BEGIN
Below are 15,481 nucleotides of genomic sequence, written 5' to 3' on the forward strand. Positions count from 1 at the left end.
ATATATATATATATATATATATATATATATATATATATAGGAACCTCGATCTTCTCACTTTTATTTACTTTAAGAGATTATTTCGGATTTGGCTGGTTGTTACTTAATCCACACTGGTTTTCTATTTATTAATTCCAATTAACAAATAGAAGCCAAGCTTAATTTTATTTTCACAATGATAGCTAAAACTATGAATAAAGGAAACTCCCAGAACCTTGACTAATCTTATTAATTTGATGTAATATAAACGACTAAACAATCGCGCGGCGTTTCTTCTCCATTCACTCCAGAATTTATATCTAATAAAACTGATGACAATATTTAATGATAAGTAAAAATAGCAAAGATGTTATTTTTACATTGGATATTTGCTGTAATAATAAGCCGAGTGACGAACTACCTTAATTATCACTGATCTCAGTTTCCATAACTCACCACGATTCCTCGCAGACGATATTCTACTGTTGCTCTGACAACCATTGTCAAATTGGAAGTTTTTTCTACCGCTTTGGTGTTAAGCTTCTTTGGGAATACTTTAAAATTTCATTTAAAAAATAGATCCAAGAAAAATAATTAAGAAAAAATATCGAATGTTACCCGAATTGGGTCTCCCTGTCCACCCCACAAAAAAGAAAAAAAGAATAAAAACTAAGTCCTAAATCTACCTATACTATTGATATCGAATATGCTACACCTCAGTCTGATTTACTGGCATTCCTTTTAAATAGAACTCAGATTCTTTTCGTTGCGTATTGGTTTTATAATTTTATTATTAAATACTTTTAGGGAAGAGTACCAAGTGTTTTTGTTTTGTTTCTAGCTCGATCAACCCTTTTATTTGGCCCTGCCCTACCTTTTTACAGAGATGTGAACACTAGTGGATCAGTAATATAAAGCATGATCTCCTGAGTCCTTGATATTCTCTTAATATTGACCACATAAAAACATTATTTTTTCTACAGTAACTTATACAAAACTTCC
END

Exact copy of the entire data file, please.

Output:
Below are 15,481 nucleotides of genomic sequence, written 5' to 3' on the forward strand. Positions count from 1 at the left end.
ATATATATATATATATATATATATATATATATATATATAGGAACCTCGATCTTCTCACTTTTATTTACTTTAAGAGATTATTTCGGATTTGGCTGGTTGTTACTTAATCCACACTGGTTTTCTATTTATTAATTCCAATTAACAAATAGAAGCCAAGCTTAATTTTATTTTCACAATGATAGCTAAAACTATGAATAAAGGAAACTCCCAGAACCTTGACTAATCTTATTAATTTGATGTAATATAAACGACTAAACAATCGCGCGGCGTTTCTTCTCCATTCACTCCAGAATTTATATCTAATAAAACTGATGACAATATTTAATGATAAGTAAAAATAGCAAAGATGTTATTTTTACATTGGATATTTGCTGTAATAATAAGCCGAGTGACGAACTACCTTAATTATCACTGATCTCAGTTTCCATAACTCACCACGATTCCTCGCAGACGATATTCTACTGTTGCTCTGACAACCATTGTCAAATTGGAAGTTTTTTCTACCGCTTTGGTGTTAAGCTTCTTTGGGAATACTTTAAAATTTCATTTAAAAAATAGATCCAAGAAAAATAATTAAGAAAAAATATCGAATGTTACCCGAATTGGGTCTCCCTGTCCACCCCACAAAAAAGAAAAAAAGAATAAAAACTAAGTCCTAAATCTACCTATACTATTGATATCGAATATGCTACACCTCAGTCTGATTTACTGGCATTCCTTTTAAATAGAACTCAGATTCTTTTCGTTGCGTATTGGTTTTATAATTTTATTATTAAATACTTTTAGGGAAGAGTACCAAGTGTTTTTGTTTTGTTTCTAGCTCGATCAACCCTTTTATTTGGCCCTGCCCTACCTTTTTACAGAGATGTGAACACTAGTGGATCAGTAATATAAAGCATGATCTCCTGAGTCCTTGATATTCTCTTAATATTGACCACATAAAAACATTATTTTTTCTACAGTAACTTATACAAAACTTCC